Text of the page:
A few years before our move to Nashville, my husband and I spent some time living and working in Costa Rica. I am a hairstylist of 11 years by trade and while there I worked with a friend to start a small nonprofit. That nonprofit has provided cosmetology training to men and women affected by trafficking and prostitution, mostly in the capital city of Costa Rica. You're probably thinking, "that has nothing to do with plastic or waste." Track with me here.
Living a short time overseas made me aware of how hard the rest of the world works to feed and provide for the U.S. Whether it be food, clothes, goods, etc., we are unbelievably dependent on other countries to sustain our way of life. While there, we met palm and banana farm workers who could barely feed their families 3 meals a day. They worked long hours for around $20 a day in order to send us cheap bananas and cheap palm oil.
When we moved back to the U.S. we continued to become more aware of how our buying habits affect people and places across the world. It's fascinating to me how much of the world is paying attention to those habits. We started looking for more fair trade products to support companies doing things right, and we looked for more things made in the U.S. We watched documentaries about sustainable food, farming, and poor labor practices and then we got to plastics. The common theme? Most big industries turn a blind eye to the health of people and the planet for the sake of financial gain. It's created a current model of consumerism that is not sustainable. As overwhelming as all of this can be, I know that there is hope for change!
Ultimately we are all just doing our best to support and provide for ourselves and our loved ones the best we know how. We go most days unaware that we should think twice about how our purchases may negatively impact the world around us. Most of us would say we are used to buying in a way that focuses first on how our purchases benefit us. We are taught to buy, use, and dispose without much regard for how our consumption affects the world around us. But our purchases and our voices drive the direction of industries! The Good Fill is not just a blog and shop to help you go zero waste but also an invitation to live in a way that is more sustainable, healthy, and responsible. It shouldn't have to be so overwhelming to live conscious of people and the planet; and that is the reason for this space.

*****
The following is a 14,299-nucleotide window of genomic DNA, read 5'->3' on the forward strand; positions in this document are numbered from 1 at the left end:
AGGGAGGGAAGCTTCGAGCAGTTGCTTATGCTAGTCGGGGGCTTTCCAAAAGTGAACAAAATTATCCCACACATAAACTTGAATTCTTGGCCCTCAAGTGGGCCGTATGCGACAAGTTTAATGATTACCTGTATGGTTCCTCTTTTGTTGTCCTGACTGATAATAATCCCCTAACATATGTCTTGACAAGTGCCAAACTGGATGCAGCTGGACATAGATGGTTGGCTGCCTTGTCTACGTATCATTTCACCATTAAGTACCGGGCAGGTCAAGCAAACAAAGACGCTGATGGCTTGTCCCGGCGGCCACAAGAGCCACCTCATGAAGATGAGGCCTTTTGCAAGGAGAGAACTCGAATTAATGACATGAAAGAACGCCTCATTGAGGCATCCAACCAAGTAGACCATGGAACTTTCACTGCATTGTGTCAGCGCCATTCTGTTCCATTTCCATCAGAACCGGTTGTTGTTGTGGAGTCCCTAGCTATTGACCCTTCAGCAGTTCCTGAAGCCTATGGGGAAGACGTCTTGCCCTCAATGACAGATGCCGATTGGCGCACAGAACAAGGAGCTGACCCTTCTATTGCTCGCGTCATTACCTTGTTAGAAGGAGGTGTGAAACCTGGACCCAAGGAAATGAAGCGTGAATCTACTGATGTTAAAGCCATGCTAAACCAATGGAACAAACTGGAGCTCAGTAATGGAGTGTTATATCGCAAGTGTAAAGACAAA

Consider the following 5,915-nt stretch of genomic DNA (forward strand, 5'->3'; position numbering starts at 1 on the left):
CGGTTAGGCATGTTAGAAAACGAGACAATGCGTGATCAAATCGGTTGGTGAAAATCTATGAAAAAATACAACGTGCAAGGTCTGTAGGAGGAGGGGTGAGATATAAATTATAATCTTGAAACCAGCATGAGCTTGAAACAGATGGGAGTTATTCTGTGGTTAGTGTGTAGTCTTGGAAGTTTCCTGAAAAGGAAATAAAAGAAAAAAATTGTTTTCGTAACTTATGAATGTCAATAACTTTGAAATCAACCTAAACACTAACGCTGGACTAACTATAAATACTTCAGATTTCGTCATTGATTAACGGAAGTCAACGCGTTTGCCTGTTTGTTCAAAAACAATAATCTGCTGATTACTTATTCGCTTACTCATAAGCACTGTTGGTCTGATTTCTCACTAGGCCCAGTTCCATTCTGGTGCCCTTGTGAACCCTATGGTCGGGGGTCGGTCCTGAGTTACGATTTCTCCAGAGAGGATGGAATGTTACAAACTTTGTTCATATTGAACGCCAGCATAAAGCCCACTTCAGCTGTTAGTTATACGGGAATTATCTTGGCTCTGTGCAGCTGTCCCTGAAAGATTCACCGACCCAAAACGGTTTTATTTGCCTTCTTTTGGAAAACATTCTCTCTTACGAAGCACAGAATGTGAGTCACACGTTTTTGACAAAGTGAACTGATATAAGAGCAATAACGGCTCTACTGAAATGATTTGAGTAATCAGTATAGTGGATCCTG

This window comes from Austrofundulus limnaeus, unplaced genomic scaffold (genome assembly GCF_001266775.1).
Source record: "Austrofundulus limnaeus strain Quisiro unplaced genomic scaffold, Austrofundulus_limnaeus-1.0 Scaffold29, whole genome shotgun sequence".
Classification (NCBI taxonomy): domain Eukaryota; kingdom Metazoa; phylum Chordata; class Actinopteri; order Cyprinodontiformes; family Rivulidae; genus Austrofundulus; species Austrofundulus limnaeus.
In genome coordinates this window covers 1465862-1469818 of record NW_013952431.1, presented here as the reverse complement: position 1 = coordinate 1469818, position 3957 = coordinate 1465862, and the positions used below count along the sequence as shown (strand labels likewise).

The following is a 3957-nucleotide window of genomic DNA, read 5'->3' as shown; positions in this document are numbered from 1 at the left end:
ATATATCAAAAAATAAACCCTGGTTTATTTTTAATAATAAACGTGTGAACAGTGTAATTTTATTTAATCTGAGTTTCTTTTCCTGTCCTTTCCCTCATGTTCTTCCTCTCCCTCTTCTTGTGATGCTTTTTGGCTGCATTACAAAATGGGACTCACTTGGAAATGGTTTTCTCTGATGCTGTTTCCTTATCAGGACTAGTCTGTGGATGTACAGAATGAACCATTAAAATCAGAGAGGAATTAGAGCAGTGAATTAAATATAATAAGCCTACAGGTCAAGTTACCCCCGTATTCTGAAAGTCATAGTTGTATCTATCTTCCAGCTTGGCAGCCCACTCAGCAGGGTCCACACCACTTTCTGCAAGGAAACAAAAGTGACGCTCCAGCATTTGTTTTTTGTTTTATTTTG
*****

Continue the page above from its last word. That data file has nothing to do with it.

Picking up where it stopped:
I want to tackle the idea that we don't have enough time, money, convenience or resources to change the habits consumerism has trapped us in. We have so many conveniences right at our fingertips yet it's no secret that we aren't the happiest people on the planet. How can we have so much and yet it's never enough?! Ultimately, I think it's a lack of awareness to all the energy, time, and resources that go into providing for our most basic needs. Think about all the energy it takes just to make one product. The ingredients, where they're grown, the people who grow and process those ingredients, and the disposable packaging used. When we learn to respect and value the creation process of all things, then we are willing to sacrifice time, money or energy to challenge the "I need more, new, and better" mindset that encourages wasteful thinking.
The Good Fill exists to offer more sustainable alternatives to items we all use or dispose of on a regular basis. The store has some of my favorite low-waste essentials if you can't find them second-hand or sold near you. The basics - no more, no less. We all need to eat, use a toothbrush, and we all need to clean our bodies, homes, and bathrooms but we don't need a million products to do so and we don't need toxic plastic ones either! The blog invites you along a journey of tackling different topics surrounding sustainability in our own lives.
We are learning to reduce, reuse, refuse, recycle, and rot the rest - The 5 principles of living with less waste.
I invite you to follow along! Please feel free to contact me if you ever have ideas, encouragement, concerns, product suggestions or questions - I'd love to hear from you!